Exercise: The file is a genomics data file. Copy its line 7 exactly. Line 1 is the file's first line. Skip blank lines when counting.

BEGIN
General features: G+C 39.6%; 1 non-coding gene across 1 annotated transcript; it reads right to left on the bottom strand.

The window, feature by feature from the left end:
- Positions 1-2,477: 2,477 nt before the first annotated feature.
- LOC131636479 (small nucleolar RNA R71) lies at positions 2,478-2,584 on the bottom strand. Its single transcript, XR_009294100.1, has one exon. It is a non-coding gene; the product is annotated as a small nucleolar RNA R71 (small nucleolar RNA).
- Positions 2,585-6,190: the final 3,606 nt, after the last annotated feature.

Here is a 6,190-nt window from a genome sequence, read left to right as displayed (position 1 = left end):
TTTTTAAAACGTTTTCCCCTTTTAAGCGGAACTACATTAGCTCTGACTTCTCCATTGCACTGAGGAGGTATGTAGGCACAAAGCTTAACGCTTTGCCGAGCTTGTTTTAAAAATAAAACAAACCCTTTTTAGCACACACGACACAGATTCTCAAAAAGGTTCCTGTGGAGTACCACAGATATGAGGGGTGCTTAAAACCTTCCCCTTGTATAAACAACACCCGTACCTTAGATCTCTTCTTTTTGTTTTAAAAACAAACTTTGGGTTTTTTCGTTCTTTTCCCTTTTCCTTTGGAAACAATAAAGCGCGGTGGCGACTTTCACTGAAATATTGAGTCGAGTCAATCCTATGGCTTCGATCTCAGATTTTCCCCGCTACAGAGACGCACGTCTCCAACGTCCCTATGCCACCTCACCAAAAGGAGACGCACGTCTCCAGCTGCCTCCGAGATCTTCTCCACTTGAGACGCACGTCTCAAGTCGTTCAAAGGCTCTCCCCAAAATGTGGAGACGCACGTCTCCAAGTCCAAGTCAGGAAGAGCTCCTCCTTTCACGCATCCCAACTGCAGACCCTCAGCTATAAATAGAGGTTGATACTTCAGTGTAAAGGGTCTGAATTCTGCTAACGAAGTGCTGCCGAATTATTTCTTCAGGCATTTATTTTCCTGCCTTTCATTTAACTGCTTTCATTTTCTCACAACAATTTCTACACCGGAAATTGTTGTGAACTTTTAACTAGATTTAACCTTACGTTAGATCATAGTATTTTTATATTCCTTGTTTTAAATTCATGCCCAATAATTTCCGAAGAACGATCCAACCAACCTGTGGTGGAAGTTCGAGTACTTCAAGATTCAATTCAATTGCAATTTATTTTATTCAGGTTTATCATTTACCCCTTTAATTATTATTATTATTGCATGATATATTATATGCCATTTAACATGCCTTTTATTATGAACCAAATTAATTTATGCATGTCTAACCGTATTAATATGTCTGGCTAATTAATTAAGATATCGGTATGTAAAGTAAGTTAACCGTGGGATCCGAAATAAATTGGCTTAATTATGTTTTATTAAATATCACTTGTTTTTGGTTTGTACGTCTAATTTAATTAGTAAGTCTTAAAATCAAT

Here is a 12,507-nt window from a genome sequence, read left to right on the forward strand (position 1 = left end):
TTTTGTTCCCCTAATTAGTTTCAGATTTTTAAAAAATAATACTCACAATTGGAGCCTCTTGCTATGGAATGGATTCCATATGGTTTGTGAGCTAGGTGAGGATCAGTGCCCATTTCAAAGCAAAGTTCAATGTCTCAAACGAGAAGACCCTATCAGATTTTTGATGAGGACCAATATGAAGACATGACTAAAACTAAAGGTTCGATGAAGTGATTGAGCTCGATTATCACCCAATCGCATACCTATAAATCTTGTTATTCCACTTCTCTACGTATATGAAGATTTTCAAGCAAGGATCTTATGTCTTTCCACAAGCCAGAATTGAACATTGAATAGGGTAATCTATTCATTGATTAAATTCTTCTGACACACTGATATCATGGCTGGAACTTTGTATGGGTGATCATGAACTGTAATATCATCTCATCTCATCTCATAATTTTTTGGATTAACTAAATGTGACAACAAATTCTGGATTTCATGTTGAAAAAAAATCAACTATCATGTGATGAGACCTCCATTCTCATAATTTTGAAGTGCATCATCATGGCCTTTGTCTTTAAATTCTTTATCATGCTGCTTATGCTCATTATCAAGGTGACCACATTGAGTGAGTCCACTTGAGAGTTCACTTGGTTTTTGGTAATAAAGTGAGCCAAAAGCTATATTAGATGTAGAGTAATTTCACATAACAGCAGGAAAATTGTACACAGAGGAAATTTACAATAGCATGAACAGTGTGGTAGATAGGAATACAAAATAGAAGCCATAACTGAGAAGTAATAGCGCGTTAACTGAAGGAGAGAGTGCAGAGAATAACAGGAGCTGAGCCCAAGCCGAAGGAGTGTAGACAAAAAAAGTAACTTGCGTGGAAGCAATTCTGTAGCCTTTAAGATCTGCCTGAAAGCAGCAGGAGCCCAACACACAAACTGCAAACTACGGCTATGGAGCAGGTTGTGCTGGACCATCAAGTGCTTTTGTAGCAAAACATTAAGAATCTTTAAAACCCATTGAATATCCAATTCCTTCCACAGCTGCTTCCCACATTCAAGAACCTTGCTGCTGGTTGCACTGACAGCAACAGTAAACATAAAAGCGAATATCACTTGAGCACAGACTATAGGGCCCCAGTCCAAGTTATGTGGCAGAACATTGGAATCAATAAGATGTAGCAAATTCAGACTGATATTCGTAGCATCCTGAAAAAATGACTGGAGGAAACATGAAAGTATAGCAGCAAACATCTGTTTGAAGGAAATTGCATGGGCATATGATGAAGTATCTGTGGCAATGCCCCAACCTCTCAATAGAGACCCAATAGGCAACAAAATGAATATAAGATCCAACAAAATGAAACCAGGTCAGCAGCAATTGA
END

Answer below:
TTTTTAAAACGTTTTCCCCTTTTAAGCGGAACTACATTAGCTCTGACTTCTCCATTGCACTGAGGAGGTATGTAGGCACAAAGCTTAACGCTTTGCCGAGCTTGTTTTAAAAATAAAACAAACCCTTTTTAGCACACACGACACAGATTCTCAAAAAGGTTCCTGTGGAGTACCACAGATATGAGGGGTGCTTAAAACCTTCCCCTTGTATAAACAACACCCGTACCTTAGATCTCTTCTTTTTGTTTTAAAAACAAACTTTGGGTTTTTTCGTTCTTTTCCCTTTTCCTTTGGAAACAATAAAGCGCGGTGGCGACTTTCACTGAAATATTGAGTCGAGTCAATCCTATGGCTTCGATCTCAGATTTTCCCCGCTACAGAGACGCACGTCTCCAACGTCCCTATGCCACCTCACCAAAAGGAGACGCACGTCTCCAGCTGCCTCCGAGATCTTCTCCACTTGAGACGCACGTCTCAAGTCGTTCAAAGGCTCTCCCCAAAATGTGGAGACGCACGTCTCCAAGTCCAAGTCAGGAAGAGCTCCTCCTTTCACGCATCCCAACTGCAGACCCTCAGCTATAAATAGAGGTTGATACTTCAGTGTAAAGGGTCTGAATTCTGCTAACGAAGTGCTGCCGAATTATTTCTTCAGGCATTTATTTTCCTGCCTTTCATTTAACTGCTTTCATTTTCTCACAACAATTTCTACACCGGAAATTGTTGTGAACTTTTAACTAGATTTAACCTTACGTTAGATCATAGTATTTTTATATTCCTTGTTTTAAATTCATGCCCAATAATTTCCGAAGAACGATCCAACCAACCTGTGGTGGAAGTTCGAGTACTTCAAGATTCAATTCAATTGCAATTTATTTTATTCAGGTTTATCATTTACCCCTTTAATTATTATTATTATTGCATGATATATTATATGCCATTTAACATGCCTTTTATTATGAACCAAATTAATTTATGCATGTCTAACCGTATTAATATGTCTGGCTAATTAATTAAGATATCGGTATGTAAAGTAAGTTAACCGTGGGATCCGAAATAAATTGGCTTAATTATGTTTTATTAAATATCACTTGTTTTTGGTTTGTACGTCTAATTTAATTAGTAAGTCTTAAAATCAAT